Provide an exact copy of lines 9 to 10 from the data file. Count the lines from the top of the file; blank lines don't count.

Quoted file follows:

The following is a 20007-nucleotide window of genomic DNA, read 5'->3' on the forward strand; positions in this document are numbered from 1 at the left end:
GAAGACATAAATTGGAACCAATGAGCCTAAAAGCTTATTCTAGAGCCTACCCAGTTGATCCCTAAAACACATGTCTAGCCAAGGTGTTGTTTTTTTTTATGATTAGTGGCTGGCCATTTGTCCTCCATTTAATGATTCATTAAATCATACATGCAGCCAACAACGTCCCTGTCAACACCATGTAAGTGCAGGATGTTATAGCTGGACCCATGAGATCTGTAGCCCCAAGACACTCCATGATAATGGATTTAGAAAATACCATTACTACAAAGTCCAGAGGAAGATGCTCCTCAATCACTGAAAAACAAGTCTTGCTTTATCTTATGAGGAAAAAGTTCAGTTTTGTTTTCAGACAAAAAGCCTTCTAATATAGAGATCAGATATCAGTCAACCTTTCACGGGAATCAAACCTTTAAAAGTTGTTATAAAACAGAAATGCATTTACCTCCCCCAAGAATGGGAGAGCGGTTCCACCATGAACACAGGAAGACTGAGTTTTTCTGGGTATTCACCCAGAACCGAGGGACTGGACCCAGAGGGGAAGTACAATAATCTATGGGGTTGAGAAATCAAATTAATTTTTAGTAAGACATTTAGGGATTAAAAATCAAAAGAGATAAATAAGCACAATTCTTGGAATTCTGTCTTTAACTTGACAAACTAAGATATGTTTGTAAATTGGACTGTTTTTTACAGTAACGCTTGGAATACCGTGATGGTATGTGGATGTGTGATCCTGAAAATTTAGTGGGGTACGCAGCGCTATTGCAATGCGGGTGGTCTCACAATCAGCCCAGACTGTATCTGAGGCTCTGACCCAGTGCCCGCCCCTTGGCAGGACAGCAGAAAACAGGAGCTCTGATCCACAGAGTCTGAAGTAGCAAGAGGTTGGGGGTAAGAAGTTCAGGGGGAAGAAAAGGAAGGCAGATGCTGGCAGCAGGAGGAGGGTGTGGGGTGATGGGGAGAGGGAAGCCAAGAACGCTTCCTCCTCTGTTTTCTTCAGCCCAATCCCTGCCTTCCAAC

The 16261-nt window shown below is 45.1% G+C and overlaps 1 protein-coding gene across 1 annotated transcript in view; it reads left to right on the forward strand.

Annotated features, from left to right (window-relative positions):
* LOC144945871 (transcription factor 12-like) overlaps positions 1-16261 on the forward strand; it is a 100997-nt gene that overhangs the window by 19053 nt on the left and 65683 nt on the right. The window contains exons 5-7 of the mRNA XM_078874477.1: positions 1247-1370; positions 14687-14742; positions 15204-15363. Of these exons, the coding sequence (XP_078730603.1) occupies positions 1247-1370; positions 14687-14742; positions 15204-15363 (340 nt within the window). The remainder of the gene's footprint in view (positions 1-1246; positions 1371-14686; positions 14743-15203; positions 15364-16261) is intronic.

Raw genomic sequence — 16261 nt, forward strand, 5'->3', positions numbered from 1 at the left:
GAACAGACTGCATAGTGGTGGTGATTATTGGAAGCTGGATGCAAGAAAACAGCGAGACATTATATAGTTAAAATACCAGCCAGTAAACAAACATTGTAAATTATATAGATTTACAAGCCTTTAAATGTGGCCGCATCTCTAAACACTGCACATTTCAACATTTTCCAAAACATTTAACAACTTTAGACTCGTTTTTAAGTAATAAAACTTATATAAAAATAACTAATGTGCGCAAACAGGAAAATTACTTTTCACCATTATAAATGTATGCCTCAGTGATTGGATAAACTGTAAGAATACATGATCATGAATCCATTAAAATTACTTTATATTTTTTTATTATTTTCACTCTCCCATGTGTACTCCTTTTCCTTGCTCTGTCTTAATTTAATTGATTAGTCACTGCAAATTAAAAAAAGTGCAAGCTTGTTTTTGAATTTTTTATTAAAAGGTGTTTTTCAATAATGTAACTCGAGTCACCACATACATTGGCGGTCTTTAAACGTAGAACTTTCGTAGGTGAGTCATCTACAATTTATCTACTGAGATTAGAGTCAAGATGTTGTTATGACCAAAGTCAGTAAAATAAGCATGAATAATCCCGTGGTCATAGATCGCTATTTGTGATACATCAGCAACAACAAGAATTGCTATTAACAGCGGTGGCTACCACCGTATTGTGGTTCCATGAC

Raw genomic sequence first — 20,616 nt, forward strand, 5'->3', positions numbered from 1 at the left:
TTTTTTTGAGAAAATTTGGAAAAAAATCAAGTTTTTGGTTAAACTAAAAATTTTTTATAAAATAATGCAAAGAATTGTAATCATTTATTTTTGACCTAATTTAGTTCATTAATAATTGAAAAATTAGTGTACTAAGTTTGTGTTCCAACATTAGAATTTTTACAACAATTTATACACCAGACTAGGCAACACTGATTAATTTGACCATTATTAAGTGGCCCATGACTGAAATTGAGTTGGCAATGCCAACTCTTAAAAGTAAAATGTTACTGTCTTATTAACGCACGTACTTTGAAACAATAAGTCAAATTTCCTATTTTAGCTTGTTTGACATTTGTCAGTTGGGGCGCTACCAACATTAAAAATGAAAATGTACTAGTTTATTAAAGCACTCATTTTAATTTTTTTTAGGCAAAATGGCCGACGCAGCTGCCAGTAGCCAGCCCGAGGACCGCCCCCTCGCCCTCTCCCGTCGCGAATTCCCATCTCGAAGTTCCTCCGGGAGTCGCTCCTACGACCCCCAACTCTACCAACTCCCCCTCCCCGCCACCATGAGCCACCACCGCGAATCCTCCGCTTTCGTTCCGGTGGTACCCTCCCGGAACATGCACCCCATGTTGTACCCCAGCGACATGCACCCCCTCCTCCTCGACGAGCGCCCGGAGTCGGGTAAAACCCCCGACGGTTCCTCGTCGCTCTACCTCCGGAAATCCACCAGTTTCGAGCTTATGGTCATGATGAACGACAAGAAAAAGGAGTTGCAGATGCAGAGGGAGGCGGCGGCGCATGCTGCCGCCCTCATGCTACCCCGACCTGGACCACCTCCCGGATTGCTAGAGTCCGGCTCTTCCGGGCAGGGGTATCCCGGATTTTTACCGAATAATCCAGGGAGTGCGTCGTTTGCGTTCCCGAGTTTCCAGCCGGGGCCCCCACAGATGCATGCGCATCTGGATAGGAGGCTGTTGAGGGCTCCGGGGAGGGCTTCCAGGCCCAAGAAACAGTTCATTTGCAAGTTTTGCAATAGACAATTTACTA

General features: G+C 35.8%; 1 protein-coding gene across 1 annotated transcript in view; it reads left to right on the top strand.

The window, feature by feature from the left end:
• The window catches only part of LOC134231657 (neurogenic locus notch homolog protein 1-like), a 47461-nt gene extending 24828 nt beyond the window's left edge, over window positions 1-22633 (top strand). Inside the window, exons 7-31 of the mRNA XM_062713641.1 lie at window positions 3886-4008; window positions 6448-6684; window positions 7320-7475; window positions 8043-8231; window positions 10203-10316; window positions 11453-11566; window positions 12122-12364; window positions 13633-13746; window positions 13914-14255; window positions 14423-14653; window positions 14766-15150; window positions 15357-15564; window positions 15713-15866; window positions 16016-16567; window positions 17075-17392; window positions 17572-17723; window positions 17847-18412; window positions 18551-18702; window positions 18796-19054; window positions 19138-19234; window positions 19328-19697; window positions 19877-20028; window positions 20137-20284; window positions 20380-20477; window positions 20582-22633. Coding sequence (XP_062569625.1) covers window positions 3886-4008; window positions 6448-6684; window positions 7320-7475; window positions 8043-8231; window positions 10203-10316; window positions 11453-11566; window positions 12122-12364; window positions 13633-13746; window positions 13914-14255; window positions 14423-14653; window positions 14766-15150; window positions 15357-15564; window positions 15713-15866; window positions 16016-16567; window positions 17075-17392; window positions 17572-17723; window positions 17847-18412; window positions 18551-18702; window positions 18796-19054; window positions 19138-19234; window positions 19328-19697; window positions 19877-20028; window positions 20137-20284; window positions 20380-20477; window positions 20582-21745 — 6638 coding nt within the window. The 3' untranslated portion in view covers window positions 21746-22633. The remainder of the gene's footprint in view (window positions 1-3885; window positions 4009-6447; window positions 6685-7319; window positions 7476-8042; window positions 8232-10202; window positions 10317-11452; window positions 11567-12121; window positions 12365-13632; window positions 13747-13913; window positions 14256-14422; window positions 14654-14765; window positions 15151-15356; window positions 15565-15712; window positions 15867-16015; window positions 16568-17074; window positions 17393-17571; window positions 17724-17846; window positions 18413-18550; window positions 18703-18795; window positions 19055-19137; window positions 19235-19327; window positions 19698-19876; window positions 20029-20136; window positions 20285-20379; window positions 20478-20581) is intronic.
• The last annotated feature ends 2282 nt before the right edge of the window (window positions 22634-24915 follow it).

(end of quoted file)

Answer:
TTTTTTTGAGAAAATTTGGAAAAAAATCAAGTTTTTGGTTAAACTAAAAATTTTTTATAAAATAATGCAAAGAATTGTAATCATTTATTTTTGACCTAATTTAGTTCATTAATAATTGAAAAATTAGTGTACTAAGTTTGTGTTCCAACATTAGAATTTTTACAACAATTTATACACCAGACTAGGCAACACTGATTAATTTGACCATTATTAAGTGGCCCATGACTGAAATTGAGTTGGCAATGCCAACTCTTAAAAGTAAAATGTTACTGTCTTATTAACGCACGTACTTTGAAACAATAAGTCAAATTTCCTATTTTAGCTTGTTTGACATTTGTCAGTTGGGGCGCTACCAACATTAAAAATGAAAATGTACTAGTTTATTAAAGCACTCATTTTAATTTTTTTTAGGCAAAATGGCCGACGCAGCTGCCAGTAGCCAGCCCGAGGACCGCCCCCTCGCCCTCTCCCGTCGCGAATTCCCATCTCGAAGTTCCTCCGGGAGTCGCTCCTACGACCCCCAACTCTACCAACTCCCCCTCCCCGCCACCATGAGCCACCACCGCGAATCCTCCGCTTTCGTTCCGGTGGTACCCTCCCGGAACATGCACCCCATGTTGTACCCCAGCGACATGCACCCCCTCCTCCTCGACGAGCGCCCGGAGTCGGGTAAAACCCCCGACGGTTCCTCGTCGCTCTACCTCCGGAAATCCACCAGTTTCGAGCTTATGGTCATGATGAACGACAAGAAAAAGGAGTTGCAGATGCAGAGGGAGGCGGCGGCGCATGCTGCCGCCCTCATGCTACCCCGACCTGGACCACCTCCCGGATTGCTAGAGTCCGGCTCTTCCGGGCAGGGGTATCCCGGATTTTTACCGAATAATCCAGGGAGTGCGTCGTTTGCGTTCCCGAGTTTCCAGCCGGGGCCCCCACAGATGCATGCGCATCTGGATAGGAGGCTGTTGAGGGCTCCGGGGAGGGCTTCCAGGCCCAAGAAACAGTTCATTTGCAAGTTTTGCAATAGACAATTTACTA

General features: G+C 35.8%; 1 protein-coding gene across 1 annotated transcript in view; it reads left to right on the top strand.